Fears consultants' new lucrative contracts will add to waiting lists
More than 30 public hospital consultants have been allowed to change to more lucrative contracts over the past year to boost the number of private patients they can treat.
They receive a State salary for a 39-hour week to treat public patients - but the new contract also gives them rights to see fee-paying patients in off-site private facilities, it was learned yesterday.
These consultants were previously on contracts that confined their private practice to insured patients treated in their own public hospital.
However, the HSE's green light means they now have wider access to insured patients in private hospitals also, increasing their income and putting more pressure on their ability to see public patients. The concession comes amid growing concern that thousands of public patients are losing out because some consultants are devoting too much time to their fee-paying practice.
One consultant in Galway was found to be working an average of just 23.5 hours a week in his public hospital, although he was contracted to do 39 hours. He was spending around 25 hours a week in a nearby private hospital, 'RTÉ Investigates' showed.
The Saolta Hospital group, which covers all public hospitals in Galway, did not respond to queries from the Irish Independent yesterday asking for a breakdown of its public/private ratio of patients.
The HSE insisted yesterday it was a matter for hospital groups to "monitor and ensure the contracted public hours are being delivered by consultants".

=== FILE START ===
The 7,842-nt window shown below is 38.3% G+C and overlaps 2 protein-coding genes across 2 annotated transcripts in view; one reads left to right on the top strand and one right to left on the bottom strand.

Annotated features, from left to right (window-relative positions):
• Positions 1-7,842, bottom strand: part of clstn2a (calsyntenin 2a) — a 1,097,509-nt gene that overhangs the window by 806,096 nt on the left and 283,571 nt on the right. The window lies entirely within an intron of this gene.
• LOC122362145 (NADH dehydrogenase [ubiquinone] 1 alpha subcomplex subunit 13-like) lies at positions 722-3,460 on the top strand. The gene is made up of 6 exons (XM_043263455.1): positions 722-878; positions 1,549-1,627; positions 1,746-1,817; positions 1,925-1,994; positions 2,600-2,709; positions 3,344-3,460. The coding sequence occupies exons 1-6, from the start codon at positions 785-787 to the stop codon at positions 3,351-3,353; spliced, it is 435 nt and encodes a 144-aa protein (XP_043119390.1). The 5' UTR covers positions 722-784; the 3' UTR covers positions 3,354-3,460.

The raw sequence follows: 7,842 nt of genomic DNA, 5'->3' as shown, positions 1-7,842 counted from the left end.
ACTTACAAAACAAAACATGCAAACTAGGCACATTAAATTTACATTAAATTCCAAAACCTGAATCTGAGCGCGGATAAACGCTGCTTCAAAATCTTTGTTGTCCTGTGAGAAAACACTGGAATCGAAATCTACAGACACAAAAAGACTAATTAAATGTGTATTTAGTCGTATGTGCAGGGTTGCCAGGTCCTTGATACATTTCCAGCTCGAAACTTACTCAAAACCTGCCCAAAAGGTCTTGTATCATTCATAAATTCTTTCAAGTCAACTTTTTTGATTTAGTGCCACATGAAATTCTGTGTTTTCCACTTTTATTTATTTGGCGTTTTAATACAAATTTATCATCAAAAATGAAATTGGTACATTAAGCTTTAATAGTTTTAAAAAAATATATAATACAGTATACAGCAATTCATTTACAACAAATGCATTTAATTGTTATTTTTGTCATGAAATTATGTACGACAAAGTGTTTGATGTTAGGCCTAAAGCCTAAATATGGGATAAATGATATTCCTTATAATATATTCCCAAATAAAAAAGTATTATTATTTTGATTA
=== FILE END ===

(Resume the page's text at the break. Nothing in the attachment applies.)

A spokeswoman said "monitoring of the public/private mix is complex". A hospital consultant may be working across several hospitals within the group and fulfilling their contractual public and private mix in this way, she said.
Although generally hospitals should limit the ratio of private patients to 20pc or 30pc, the evidence is that this is being breached. They made up 34pc in University Hospital Limerick last year, and accounted for 43pc of day cases and inpatients in the Mercy Hospital, in Cork.
Although Health Minister Simon Harris said yesterday the HSE should investigate consultants who were allegedly breaching their contracts by treating too many private patients, the HSE said it had not received any formal complaints.
Mr Harris said the breaching of contracts was "immoral, unfair and brazen" - but he failed to explain why the HSE stopped measuring consultants' workload in 2014 and delegated it to hospital groups.
Consultants must adhere to an individual ratio of public and private patients under the terms of their 2008 contracts, and pay extra private fees into a fund. But they have not repaid a cent.